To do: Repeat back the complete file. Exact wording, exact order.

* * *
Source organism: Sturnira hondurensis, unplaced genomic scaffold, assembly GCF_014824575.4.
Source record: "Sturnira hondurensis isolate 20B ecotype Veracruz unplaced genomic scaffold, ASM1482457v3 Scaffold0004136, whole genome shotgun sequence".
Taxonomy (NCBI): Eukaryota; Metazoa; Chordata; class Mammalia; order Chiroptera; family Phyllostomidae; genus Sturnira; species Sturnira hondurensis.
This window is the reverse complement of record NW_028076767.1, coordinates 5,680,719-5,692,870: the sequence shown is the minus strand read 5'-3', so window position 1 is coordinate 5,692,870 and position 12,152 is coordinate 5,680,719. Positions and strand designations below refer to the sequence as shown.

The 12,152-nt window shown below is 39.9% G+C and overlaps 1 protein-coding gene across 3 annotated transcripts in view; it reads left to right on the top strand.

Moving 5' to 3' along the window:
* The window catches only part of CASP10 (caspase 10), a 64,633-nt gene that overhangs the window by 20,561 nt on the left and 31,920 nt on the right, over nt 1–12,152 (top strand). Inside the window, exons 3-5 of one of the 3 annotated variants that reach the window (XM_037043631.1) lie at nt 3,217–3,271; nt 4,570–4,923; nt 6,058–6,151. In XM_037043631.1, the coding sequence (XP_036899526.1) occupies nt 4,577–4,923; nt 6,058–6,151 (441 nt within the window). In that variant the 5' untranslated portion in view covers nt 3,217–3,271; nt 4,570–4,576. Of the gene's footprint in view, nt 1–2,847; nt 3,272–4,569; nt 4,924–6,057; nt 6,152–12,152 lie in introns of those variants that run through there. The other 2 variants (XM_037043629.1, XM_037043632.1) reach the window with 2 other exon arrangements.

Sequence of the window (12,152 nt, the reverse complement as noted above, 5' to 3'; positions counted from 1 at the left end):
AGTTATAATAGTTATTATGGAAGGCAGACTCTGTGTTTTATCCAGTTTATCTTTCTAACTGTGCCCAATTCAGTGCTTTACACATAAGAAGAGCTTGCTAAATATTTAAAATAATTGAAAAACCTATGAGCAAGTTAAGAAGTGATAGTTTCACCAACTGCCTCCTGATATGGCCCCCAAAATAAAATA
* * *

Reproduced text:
Source organism: Sturnira hondurensis, unplaced genomic scaffold, assembly GCF_014824575.4.
Source record: "Sturnira hondurensis isolate 20B ecotype Veracruz unplaced genomic scaffold, ASM1482457v3 Scaffold0004136, whole genome shotgun sequence".
Taxonomy (NCBI): Eukaryota; Metazoa; Chordata; class Mammalia; order Chiroptera; family Phyllostomidae; genus Sturnira; species Sturnira hondurensis.
This window is the reverse complement of record NW_028076767.1, coordinates 5,680,719-5,692,870: the sequence shown is the minus strand read 5'-3', so window position 1 is coordinate 5,692,870 and position 12,152 is coordinate 5,680,719. Positions and strand designations below refer to the sequence as shown.

The 12,152-nt window shown below is 39.9% G+C and overlaps 1 protein-coding gene across 3 annotated transcripts in view; it reads left to right on the top strand.

Moving 5' to 3' along the window:
* The window catches only part of CASP10 (caspase 10), a 64,633-nt gene that overhangs the window by 20,561 nt on the left and 31,920 nt on the right, over nt 1–12,152 (top strand). Inside the window, exons 3-5 of one of the 3 annotated variants that reach the window (XM_037043631.1) lie at nt 3,217–3,271; nt 4,570–4,923; nt 6,058–6,151. In XM_037043631.1, the coding sequence (XP_036899526.1) occupies nt 4,577–4,923; nt 6,058–6,151 (441 nt within the window). In that variant the 5' untranslated portion in view covers nt 3,217–3,271; nt 4,570–4,576. Of the gene's footprint in view, nt 1–2,847; nt 3,272–4,569; nt 4,924–6,057; nt 6,152–12,152 lie in introns of those variants that run through there. The other 2 variants (XM_037043629.1, XM_037043632.1) reach the window with 2 other exon arrangements.

Sequence of the window (12,152 nt, the reverse complement as noted above, 5' to 3'; positions counted from 1 at the left end):
AGTTATAATAGTTATTATGGAAGGCAGACTCTGTGTTTTATCCAGTTTATCTTTCTAACTGTGCCCAATTCAGTGCTTTACACATAAGAAGAGCTTGCTAAATATTTAAAATAATTGAAAAACCTATGAGCAAGTTAAGAAGTGATAGTTTCACCAACTGCCTCCTGATATGGCCCCCAAAATAAAATA